818 F.2d 1077
25 ERC 2017, 17 Envtl. L. Rep. 20,750
UNITED STATES of America, Appellant,
Commonwealth of Pennsylvania, State of West Virginia, and
State of Ohio, Intervenor Plaintiffs in District Court
WHEELING-PITTSBURGH STEEL CORPORATION.
United States Court of Appeals,
Argued Feb. 18, 1987.
Decided May 18, 1987.
Regina M. Kossek, U.S. E.P.A., Office of Regional Counsel, Chicago, Ill., William D. Evans, Jr. (Environmental Enforcement Section) Jacques B. Gelin (argued), Robert L. Klarquist, Richard E. Ostrod (Appellate Section Office of Enforcement and Compliance Monitoring) Land and Natural Resources Div., U.S. Dept. of Justice, Washington, D.C., James M. Baker, Sr. Asst. Regional Counsel, Office of Regional Counsel, U.S. E.P.A., Philadelphia, Pa., for appellant.
Leonard A. Costa, Jr., David J. Armstrong (argued), Dickie, McCamey and Chilcote, Pittsburgh, Pa., for appellee.
Before SLOVITER, MANSMANN, Circuit Judges, and SCIRICA, District Judge*
OPINION OF THE COURT
SLOVITER, Circuit Judge.
On motion of Wheeling-Pittsburgh Steel Corporation (Wheeling) and over the objection of the United States Evironmental Protection Agency (EPA), the district court amended a consent decree which required Wheeling to install pollution control equipment at a Follansbee, West Virginia plant and to achieve compliance with West Virginia's federally approved air pollutant emission limitations by December 31, 1985. The court substituted a provision that contained no fixed compliance date but which was instead dependent upon approval by the West Virginia Air Pollution Control Commission of an alternative proposal submitted by Wheeling. The United States appeals.1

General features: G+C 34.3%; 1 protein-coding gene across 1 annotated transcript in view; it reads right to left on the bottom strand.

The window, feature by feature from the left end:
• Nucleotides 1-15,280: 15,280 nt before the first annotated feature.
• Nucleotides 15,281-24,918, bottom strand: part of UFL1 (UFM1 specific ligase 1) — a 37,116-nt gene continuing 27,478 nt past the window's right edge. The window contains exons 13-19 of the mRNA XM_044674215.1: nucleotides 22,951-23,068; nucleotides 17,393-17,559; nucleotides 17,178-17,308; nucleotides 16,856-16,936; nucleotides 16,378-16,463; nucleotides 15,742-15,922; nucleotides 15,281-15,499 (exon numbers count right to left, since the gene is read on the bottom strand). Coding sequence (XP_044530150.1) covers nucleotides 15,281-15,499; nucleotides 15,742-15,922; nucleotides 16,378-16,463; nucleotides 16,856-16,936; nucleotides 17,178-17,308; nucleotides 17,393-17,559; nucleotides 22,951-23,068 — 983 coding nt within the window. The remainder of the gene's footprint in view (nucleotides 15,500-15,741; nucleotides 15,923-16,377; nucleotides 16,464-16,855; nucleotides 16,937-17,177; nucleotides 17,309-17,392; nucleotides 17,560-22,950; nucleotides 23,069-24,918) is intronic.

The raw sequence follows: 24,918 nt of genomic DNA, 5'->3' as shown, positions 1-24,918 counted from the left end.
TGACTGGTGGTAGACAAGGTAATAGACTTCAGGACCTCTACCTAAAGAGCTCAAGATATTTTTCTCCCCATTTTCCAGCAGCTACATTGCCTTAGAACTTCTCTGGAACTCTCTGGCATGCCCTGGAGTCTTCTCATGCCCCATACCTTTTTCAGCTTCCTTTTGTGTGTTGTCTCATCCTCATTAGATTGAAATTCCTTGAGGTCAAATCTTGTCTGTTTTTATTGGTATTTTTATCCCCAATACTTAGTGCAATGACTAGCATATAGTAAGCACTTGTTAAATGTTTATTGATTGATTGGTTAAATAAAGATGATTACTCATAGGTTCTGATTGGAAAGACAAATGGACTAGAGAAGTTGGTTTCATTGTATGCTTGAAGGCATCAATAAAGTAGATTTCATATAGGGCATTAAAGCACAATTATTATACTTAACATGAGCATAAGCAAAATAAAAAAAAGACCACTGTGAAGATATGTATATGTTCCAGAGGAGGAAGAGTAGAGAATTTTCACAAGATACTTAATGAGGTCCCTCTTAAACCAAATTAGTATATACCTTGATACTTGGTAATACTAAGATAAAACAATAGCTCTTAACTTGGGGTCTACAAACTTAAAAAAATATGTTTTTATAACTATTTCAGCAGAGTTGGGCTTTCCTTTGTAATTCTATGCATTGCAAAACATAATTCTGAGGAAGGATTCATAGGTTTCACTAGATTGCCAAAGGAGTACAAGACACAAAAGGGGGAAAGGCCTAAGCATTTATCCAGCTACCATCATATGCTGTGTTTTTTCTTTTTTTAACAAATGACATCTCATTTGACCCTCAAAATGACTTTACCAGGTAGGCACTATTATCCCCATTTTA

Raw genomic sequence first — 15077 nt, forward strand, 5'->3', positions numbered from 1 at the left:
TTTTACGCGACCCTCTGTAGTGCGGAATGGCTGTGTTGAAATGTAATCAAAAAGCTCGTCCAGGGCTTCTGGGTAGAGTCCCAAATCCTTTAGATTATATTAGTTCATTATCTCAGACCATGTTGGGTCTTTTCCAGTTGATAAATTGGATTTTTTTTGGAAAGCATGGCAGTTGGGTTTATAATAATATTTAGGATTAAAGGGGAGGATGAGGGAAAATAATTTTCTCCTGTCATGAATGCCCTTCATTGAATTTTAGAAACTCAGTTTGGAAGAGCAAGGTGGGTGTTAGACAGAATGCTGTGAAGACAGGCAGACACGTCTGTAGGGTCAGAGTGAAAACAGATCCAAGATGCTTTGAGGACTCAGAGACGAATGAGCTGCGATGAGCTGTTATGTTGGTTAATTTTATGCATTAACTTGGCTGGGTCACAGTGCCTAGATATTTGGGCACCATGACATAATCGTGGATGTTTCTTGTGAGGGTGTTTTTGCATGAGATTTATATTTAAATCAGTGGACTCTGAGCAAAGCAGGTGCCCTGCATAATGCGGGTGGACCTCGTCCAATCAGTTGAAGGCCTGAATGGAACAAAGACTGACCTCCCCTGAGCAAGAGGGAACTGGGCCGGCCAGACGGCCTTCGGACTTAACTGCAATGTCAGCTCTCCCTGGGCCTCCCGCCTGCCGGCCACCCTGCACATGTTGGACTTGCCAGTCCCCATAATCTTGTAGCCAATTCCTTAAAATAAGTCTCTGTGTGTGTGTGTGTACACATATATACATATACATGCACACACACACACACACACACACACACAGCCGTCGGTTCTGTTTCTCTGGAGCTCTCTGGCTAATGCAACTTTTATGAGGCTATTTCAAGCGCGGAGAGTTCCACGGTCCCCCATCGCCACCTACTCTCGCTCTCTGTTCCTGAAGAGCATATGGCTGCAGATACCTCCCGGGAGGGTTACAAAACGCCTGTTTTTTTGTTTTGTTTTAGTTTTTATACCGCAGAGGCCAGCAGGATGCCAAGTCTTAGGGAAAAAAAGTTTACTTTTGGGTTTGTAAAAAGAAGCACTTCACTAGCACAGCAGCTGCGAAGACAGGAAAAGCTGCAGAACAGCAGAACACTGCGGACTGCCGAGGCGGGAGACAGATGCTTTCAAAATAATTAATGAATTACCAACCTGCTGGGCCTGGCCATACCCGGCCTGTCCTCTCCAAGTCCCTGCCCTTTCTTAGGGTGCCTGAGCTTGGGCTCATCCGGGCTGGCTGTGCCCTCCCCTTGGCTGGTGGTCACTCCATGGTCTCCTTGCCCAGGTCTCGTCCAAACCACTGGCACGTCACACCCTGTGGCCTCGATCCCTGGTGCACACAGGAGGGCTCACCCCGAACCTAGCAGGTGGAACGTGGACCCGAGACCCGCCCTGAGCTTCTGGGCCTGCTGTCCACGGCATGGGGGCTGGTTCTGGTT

Wheeling, a steel manufacturer, owns and operates a sinter windbox ("Sinter Plant") at its plant in Follansbee, West Virginia. A sinter windbox is used in a process which fuses residual materials from steel production into sinter which is employed as a feed material in blast furnaces. From a lay standpoint, a sinter plant recycles steel. It is undisputed that Wheeling's Sinter Plant releases particulate emissions at levels in excess of the permissible levels for particulates established by the EPA pursuant to the Clean Air Act (as amended), 42 U.S.C. Sec. 7401 et seq., and the West Virginia State Implementation Plan.
The Clean Air Act (the Act) establishes a combined state and federal program to control air pollution. Under the 1970 amendments to the Act, EPA is required to establish primary and secondary National Ambient Air Quality Standards (NAAQS) for those air pollutants which may endanger public health or welfare. 42 U.S.C. Secs. 7408, 7409. Primary standards are designed to protect the public health; secondary standards are designed to protect the public welfare. 42 U.S.C. Sec. 7409(b). As required by the Act, EPA established primary and secondary NAAQS for particulate matter. 40 C.F.R. Secs. 50.6, 50.7.